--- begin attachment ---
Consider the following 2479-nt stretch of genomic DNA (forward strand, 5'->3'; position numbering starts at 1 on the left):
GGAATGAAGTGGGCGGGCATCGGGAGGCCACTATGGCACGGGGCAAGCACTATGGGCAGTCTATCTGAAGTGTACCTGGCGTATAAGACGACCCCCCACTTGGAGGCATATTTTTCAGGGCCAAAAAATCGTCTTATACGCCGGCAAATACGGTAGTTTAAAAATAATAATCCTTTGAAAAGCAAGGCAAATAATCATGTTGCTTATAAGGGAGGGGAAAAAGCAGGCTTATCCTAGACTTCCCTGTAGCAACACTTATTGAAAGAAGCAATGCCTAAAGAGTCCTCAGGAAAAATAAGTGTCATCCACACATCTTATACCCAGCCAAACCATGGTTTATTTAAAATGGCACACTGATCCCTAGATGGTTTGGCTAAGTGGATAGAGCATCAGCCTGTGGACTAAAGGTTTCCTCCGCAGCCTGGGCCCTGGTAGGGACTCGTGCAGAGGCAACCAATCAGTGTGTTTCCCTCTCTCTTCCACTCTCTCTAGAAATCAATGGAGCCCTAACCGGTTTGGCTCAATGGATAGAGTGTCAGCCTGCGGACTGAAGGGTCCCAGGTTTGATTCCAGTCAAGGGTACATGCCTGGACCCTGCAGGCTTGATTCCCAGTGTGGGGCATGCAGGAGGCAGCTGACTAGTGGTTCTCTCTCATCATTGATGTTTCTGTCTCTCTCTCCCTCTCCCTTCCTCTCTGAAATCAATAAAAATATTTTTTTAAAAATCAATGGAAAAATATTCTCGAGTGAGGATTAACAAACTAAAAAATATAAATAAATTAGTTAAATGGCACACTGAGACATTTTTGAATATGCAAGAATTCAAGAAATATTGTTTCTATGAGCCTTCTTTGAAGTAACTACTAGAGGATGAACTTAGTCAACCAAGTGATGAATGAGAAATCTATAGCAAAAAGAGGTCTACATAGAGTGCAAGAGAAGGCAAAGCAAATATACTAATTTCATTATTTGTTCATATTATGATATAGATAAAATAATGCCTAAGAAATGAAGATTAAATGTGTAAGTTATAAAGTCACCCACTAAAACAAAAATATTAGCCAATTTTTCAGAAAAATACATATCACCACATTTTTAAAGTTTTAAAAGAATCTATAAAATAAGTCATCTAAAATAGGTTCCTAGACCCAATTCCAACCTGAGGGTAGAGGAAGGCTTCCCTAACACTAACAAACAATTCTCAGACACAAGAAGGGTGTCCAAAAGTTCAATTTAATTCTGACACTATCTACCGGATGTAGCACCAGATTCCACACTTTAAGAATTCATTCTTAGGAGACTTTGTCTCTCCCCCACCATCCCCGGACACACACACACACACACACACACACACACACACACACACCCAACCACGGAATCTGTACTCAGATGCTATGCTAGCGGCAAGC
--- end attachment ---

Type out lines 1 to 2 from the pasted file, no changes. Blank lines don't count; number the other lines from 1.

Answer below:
Consider the following 2479-nt stretch of genomic DNA (forward strand, 5'->3'; position numbering starts at 1 on the left):
GGAATGAAGTGGGCGGGCATCGGGAGGCCACTATGGCACGGGGCAAGCACTATGGGCAGTCTATCTGAAGTGTACCTGGCGTATAAGACGACCCCCCACTTGGAGGCATATTTTTCAGGGCCAAAAAATCGTCTTATACGCCGGCAAATACGGTAGTTTAAAAATAATAATCCTTTGAAAAGCAAGGCAAATAATCATGTTGCTTATAAGGGAGGGGAAAAAGCAGGCTTATCCTAGACTTCCCTGTAGCAACACTTATTGAAAGAAGCAATGCCTAAAGAGTCCTCAGGAAAAATAAGTGTCATCCACACATCTTATACCCAGCCAAACCATGGTTTATTTAAAATGGCACACTGATCCCTAGATGGTTTGGCTAAGTGGATAGAGCATCAGCCTGTGGACTAAAGGTTTCCTCCGCAGCCTGGGCCCTGGTAGGGACTCGTGCAGAGGCAACCAATCAGTGTGTTTCCCTCTCTCTTCCACTCTCTCTAGAAATCAATGGAGCCCTAACCGGTTTGGCTCAATGGATAGAGTGTCAGCCTGCGGACTGAAGGGTCCCAGGTTTGATTCCAGTCAAGGGTACATGCCTGGACCCTGCAGGCTTGATTCCCAGTGTGGGGCATGCAGGAGGCAGCTGACTAGTGGTTCTCTCTCATCATTGATGTTTCTGTCTCTCTCTCCCTCTCCCTTCCTCTCTGAAATCAATAAAAATATTTTTTTAAAAATCAATGGAAAAATATTCTCGAGTGAGGATTAACAAACTAAAAAATATAAATAAATTAGTTAAATGGCACACTGAGACATTTTTGAATATGCAAGAATTCAAGAAATATTGTTTCTATGAGCCTTCTTTGAAGTAACTACTAGAGGATGAACTTAGTCAACCAAGTGATGAATGAGAAATCTATAGCAAAAAGAGGTCTACATAGAGTGCAAGAGAAGGCAAAGCAAATATACTAATTTCATTATTTGTTCATATTATGATATAGATAAAATAATGCCTAAGAAATGAAGATTAAATGTGTAAGTTATAAAGTCACCCACTAAAACAAAAATATTAGCCAATTTTTCAGAAAAATACATATCACCACATTTTTAAAGTTTTAAAAGAATCTATAAAATAAGTCATCTAAAATAGGTTCCTAGACCCAATTCCAACCTGAGGGTAGAGGAAGGCTTCCCTAACACTAACAAACAATTCTCAGACACAAGAAGGGTGTCCAAAAGTTCAATTTAATTCTGACACTATCTACCGGATGTAGCACCAGATTCCACACTTTAAGAATTCATTCTTAGGAGACTTTGTCTCTCCCCCACCATCCCCGGACACACACACACACACACACACACACACACACACACACACCCAACCACGGAATCTGTACTCAGATGCTATGCTAGCGGCAAGC